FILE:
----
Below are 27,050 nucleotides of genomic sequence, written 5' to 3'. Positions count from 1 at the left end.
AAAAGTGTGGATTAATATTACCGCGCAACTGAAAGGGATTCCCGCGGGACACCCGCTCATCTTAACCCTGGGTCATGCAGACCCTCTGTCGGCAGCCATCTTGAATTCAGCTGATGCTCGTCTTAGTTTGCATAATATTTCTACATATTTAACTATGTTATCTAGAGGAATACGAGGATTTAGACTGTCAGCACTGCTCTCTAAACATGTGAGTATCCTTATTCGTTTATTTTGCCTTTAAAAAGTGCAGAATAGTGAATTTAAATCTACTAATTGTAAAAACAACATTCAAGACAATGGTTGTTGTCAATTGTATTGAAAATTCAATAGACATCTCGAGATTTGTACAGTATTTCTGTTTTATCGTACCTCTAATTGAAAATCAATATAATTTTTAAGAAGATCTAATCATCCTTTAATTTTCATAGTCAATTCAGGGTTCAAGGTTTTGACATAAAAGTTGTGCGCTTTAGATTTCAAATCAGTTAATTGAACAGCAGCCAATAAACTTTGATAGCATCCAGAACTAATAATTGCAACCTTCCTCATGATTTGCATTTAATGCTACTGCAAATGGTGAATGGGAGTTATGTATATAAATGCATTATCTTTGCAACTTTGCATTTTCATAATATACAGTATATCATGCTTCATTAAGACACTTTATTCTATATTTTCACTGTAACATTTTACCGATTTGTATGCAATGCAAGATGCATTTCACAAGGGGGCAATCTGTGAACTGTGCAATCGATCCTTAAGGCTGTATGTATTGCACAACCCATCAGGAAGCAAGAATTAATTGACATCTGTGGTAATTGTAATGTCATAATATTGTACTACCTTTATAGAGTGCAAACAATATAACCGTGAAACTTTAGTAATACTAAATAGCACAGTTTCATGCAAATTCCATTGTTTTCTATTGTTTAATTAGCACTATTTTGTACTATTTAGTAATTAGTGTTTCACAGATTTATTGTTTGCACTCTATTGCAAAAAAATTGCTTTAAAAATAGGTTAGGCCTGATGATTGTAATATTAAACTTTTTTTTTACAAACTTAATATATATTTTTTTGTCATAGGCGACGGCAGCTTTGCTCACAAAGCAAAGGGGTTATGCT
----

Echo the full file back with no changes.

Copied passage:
Below are 27,050 nucleotides of genomic sequence, written 5' to 3'. Positions count from 1 at the left end.
AAAAGTGTGGATTAATATTACCGCGCAACTGAAAGGGATTCCCGCGGGACACCCGCTCATCTTAACCCTGGGTCATGCAGACCCTCTGTCGGCAGCCATCTTGAATTCAGCTGATGCTCGTCTTAGTTTGCATAATATTTCTACATATTTAACTATGTTATCTAGAGGAATACGAGGATTTAGACTGTCAGCACTGCTCTCTAAACATGTGAGTATCCTTATTCGTTTATTTTGCCTTTAAAAAGTGCAGAATAGTGAATTTAAATCTACTAATTGTAAAAACAACATTCAAGACAATGGTTGTTGTCAATTGTATTGAAAATTCAATAGACATCTCGAGATTTGTACAGTATTTCTGTTTTATCGTACCTCTAATTGAAAATCAATATAATTTTTAAGAAGATCTAATCATCCTTTAATTTTCATAGTCAATTCAGGGTTCAAGGTTTTGACATAAAAGTTGTGCGCTTTAGATTTCAAATCAGTTAATTGAACAGCAGCCAATAAACTTTGATAGCATCCAGAACTAATAATTGCAACCTTCCTCATGATTTGCATTTAATGCTACTGCAAATGGTGAATGGGAGTTATGTATATAAATGCATTATCTTTGCAACTTTGCATTTTCATAATATACAGTATATCATGCTTCATTAAGACACTTTATTCTATATTTTCACTGTAACATTTTACCGATTTGTATGCAATGCAAGATGCATTTCACAAGGGGGCAATCTGTGAACTGTGCAATCGATCCTTAAGGCTGTATGTATTGCACAACCCATCAGGAAGCAAGAATTAATTGACATCTGTGGTAATTGTAATGTCATAATATTGTACTACCTTTATAGAGTGCAAACAATATAACCGTGAAACTTTAGTAATACTAAATAGCACAGTTTCATGCAAATTCCATTGTTTTCTATTGTTTAATTAGCACTATTTTGTACTATTTAGTAATTAGTGTTTCACAGATTTATTGTTTGCACTCTATTGCAAAAAAATTGCTTTAAAAATAGGTTAGGCCTGATGATTGTAATATTAAACTTTTTTTTTACAAACTTAATATATATTTTTTTGTCATAGGCGACGGCAGCTTTGCTCACAAAGCAAAGGGGTTATGCT